A Rare Case of Brodie's Abscess in the Tibial Diaphysis Masquerading as a Vaso-occlusive Sickle Crisis.

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We present the case of a 19-year-old male with a history of sickle cell anemia who presented to the hospital with worsening lower extremity pain. Given his acute presentation and history of recurrent pain crises, he was admitted to the hospital for management of a suspected acute pain crisis. However, due to continued pain, imaging was obtained which revealed a different diagnosis for the cause of his symptoms. MRI of the left lower leg revealed heterogenous T1 and T2 hyperintense signals within the proximal tibial diaphysis measuring 6.6 × 1.6 × 2.2 cm with a thick rim of peripheral irregular enhancement with surrounding periosteal reaction and soft tissue edema, concerning for osteomyelitis and developing Brodie's abscess. The patient underwent tibia irrigation and debridement with the placement of vancomycin and tobramycin beads. Perioperatively, no purulence was noted within the soft tissues, and no organisms were grown on tissue cultures. The patient's pain improved and he was discharged home with a plan to complete six weeks of intravenous antibiotics. This case represents the need to differentiate Brodie's abscess from a sickle cell crisis. Clinicians should also be aware that patients with sick cell disease are prone to Brodie's abscess and it should be a differential for symptoms of relenting bone pain.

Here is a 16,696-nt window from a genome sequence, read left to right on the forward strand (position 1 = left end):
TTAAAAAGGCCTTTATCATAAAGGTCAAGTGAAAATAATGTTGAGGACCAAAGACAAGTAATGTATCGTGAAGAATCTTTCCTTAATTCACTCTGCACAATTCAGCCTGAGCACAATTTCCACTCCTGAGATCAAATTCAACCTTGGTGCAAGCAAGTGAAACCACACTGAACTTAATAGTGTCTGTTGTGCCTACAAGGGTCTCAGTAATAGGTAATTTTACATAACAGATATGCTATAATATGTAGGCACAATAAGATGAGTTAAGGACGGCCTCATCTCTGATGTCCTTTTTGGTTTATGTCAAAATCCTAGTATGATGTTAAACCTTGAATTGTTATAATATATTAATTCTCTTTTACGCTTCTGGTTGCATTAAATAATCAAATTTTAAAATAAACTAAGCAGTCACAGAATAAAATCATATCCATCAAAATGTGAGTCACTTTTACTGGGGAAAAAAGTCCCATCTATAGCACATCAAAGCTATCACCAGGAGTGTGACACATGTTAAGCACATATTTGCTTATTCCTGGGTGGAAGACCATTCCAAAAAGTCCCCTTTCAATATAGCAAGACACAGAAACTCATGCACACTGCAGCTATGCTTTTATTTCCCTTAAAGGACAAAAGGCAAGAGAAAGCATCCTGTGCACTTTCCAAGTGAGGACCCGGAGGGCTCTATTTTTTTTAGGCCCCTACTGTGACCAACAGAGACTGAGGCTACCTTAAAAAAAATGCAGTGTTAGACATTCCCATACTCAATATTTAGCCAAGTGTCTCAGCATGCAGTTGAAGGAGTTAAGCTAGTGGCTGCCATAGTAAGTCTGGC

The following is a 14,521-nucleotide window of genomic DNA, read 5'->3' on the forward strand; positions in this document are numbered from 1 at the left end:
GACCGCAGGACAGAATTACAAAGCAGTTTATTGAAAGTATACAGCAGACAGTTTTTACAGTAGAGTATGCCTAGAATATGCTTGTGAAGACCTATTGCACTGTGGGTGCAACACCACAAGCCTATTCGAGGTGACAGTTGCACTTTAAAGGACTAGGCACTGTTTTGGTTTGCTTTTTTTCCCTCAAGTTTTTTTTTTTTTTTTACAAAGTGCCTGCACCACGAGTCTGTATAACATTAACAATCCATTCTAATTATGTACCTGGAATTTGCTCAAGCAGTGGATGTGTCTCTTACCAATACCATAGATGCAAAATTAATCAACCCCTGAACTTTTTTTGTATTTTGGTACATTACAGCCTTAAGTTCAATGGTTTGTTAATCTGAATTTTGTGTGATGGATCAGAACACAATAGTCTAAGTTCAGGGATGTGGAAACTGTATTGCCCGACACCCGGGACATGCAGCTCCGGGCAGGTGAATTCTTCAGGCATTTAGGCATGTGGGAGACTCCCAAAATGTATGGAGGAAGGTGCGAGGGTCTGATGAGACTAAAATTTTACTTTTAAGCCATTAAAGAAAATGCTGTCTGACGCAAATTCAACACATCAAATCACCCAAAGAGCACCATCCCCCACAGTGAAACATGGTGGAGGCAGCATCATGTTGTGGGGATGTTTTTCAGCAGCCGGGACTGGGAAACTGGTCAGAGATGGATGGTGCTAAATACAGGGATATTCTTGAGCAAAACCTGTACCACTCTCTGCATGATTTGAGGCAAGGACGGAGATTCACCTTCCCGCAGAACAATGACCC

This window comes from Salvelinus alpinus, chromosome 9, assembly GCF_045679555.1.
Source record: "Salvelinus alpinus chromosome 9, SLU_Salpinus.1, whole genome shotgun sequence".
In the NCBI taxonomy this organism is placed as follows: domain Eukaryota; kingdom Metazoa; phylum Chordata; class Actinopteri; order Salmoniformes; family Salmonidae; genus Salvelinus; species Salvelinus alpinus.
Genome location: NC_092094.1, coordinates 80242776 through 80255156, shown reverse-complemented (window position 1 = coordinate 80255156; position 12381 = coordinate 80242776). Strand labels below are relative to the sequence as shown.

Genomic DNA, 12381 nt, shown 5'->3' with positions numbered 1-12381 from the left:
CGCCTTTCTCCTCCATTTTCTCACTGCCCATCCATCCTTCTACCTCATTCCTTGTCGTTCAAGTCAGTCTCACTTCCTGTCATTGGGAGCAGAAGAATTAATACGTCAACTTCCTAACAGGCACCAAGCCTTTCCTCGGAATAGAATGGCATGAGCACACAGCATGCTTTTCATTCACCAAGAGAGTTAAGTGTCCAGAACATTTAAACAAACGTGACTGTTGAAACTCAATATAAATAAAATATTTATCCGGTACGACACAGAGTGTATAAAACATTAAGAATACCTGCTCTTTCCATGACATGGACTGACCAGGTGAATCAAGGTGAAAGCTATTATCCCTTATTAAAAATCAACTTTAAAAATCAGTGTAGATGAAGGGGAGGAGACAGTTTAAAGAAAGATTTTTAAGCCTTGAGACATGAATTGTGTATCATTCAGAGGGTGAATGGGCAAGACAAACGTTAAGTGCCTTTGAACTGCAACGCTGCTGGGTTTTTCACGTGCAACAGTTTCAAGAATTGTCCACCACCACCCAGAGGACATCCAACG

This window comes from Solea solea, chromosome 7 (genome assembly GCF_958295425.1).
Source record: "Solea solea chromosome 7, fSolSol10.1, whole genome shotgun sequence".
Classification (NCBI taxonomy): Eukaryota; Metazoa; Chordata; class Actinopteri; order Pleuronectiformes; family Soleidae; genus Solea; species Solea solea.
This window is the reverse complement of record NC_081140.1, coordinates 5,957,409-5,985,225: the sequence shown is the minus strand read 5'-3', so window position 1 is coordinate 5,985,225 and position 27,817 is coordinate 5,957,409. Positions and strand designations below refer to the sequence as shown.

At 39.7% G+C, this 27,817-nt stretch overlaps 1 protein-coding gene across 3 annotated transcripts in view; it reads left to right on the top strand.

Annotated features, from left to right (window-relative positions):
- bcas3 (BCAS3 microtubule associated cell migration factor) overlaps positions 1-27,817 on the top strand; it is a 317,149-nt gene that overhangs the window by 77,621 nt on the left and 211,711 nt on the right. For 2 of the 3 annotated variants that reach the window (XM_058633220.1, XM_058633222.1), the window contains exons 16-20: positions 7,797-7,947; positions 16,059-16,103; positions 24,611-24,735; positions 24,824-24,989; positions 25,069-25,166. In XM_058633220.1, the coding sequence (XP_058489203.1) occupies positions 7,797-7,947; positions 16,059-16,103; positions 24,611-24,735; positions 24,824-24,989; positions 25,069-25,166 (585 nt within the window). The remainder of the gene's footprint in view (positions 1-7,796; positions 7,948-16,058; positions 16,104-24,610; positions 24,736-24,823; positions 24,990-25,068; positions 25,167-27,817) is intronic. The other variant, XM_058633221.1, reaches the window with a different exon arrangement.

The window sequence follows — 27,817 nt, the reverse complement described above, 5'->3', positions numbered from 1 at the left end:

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J Community Hosp Intern Med Perspect





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